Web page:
Status behaviour can be seen in almost all areas of life (in friendships and love relationships as well as in professional situations).
*Amongst friends, even amongst good friends, there are often subtle status relationships: "I am bringing up my children slightly better than you are bringing up yours, I am somewhat more successful, beautiful than you…" The important thing here is that the difference in status can only be noticeable to a relatively minor extent, otherwise the behaviour of the high status person can turn into sympathy or, in the worst case, contempt.
- In love relationships: "I am somewhat more generous than you are, I can therefore feel myself to be the better person, I am more reasonable than you are, therefore it is up to me to make the decision in this or that matter…"
Status behaviour in love relationships used to be largely defined by the clear functions of gender roles. These days the status structure in a relationship (according to the trial and error principle) has first to be defined which can sometimes be difficult.
- In many places of work the status relationships naturally operate at all possible degrees of intensity. If there is too great a gap between the formal and informal status here then the result can be considerable disruption. If, for example, senior staff members (formal: high) do not appropriately demonstrate one important status behaviour, namely admitting failures (informal: low) to subordinates then this generally leads to considerable loss of trust.
4. How is status expressed?
Status behaviour is visible on many levels:
- in physical expression gaze direction, length of gaze, seated posture, standing posture, movement dynamic, stride, emotional noises (noisy breathing, clearing the throat, laughing, meaningful coughing, groaning, paralinguistic expressions such as um, er etc)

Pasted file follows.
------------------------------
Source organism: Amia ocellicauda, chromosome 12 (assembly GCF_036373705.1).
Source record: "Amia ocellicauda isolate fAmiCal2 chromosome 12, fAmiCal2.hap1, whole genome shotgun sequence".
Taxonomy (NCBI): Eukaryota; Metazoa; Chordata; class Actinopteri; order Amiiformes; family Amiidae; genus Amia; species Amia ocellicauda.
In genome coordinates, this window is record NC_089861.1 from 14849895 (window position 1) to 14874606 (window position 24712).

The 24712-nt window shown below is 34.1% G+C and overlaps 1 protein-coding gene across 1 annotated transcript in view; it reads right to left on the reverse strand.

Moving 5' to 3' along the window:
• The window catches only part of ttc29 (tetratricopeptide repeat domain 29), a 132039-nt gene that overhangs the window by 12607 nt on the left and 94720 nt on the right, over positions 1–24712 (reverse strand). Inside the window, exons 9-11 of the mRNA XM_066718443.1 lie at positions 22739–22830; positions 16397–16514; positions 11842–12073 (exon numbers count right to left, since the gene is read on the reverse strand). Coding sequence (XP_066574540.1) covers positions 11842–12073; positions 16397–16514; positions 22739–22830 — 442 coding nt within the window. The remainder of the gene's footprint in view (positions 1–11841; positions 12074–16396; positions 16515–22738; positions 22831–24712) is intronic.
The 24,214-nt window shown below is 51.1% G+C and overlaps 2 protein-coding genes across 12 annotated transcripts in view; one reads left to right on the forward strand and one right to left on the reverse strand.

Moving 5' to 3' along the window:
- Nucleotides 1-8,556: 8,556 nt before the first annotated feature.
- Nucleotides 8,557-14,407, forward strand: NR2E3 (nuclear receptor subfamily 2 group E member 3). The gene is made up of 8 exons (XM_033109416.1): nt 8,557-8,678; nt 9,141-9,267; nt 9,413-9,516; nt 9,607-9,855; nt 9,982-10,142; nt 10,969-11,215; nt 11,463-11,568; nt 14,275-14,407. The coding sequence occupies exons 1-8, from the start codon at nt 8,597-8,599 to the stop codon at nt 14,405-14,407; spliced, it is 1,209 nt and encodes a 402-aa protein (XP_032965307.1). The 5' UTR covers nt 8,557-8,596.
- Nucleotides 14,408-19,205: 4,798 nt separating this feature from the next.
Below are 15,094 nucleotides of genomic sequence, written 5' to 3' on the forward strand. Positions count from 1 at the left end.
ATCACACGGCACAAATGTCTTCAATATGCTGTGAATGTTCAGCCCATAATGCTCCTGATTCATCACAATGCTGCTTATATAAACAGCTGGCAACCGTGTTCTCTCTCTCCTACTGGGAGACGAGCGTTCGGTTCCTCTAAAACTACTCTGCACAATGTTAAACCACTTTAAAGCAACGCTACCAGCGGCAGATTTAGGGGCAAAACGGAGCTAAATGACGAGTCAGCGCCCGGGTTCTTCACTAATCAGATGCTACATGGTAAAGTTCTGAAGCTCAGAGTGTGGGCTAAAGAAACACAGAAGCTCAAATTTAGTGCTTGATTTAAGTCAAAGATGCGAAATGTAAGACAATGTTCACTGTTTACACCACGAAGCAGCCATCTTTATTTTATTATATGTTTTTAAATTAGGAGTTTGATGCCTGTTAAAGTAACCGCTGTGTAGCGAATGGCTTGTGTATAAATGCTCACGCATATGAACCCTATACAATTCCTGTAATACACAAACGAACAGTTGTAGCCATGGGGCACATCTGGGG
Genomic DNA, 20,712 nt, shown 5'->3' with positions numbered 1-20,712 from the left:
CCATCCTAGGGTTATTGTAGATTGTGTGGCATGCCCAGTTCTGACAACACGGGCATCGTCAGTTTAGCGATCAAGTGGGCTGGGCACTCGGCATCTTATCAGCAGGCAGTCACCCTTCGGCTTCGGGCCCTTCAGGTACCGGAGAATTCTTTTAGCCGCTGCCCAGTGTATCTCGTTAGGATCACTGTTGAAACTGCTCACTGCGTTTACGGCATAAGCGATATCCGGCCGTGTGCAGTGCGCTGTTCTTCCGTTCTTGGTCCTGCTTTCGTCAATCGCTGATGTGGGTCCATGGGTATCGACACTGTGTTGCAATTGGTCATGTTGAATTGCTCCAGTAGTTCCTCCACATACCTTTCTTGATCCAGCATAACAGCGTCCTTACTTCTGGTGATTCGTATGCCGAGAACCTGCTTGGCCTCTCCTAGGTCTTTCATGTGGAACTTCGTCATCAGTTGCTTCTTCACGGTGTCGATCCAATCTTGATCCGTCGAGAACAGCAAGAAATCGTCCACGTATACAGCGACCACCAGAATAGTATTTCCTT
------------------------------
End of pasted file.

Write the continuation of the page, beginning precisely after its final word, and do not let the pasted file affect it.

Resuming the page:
- through the way in which we speak weak/full voice = voice placement, rate of speech, pitch, volume, flow etc
- through the content communicated (how do I present myself/my work, how do I describe the others, how do I describe third parties etc)
- through the whole behavioural strategy (approach to others, holding conversations, emotional openness/reservedness, predictability, humour, lateness etc)
5. How is status experienced?
Status and changes in status are primarily experienced physically as a feeling of oppression or freedom, largely in the abdomen, or in the region of the chest or throat. But many thoughts and emotions can also have their origin in status events or be accompanied by them:
joy, sorrow, rage, fear, love, helplessness, thoughts of revenge, gratification, nervousness, shame, powerlessness, euphoria, feeling of dependency/power…
6. What is the use of knowing about status transactions?
Status transactions pervade practically our entire lives within society.
If we can correctly interpret the human status behaviour of our fellow human beings and our own, we can draw conclusions about our own desires, perceived and genuine skills, beliefs and self-images and those of our interlocutor.
As a rule every person has selected their own favourite status as their main strategy for their life. It is therefore important:
- to know our own favourite status and to use it sensibly
- to know the status of our interlocutor and to operate with it (acknowledge or set something against)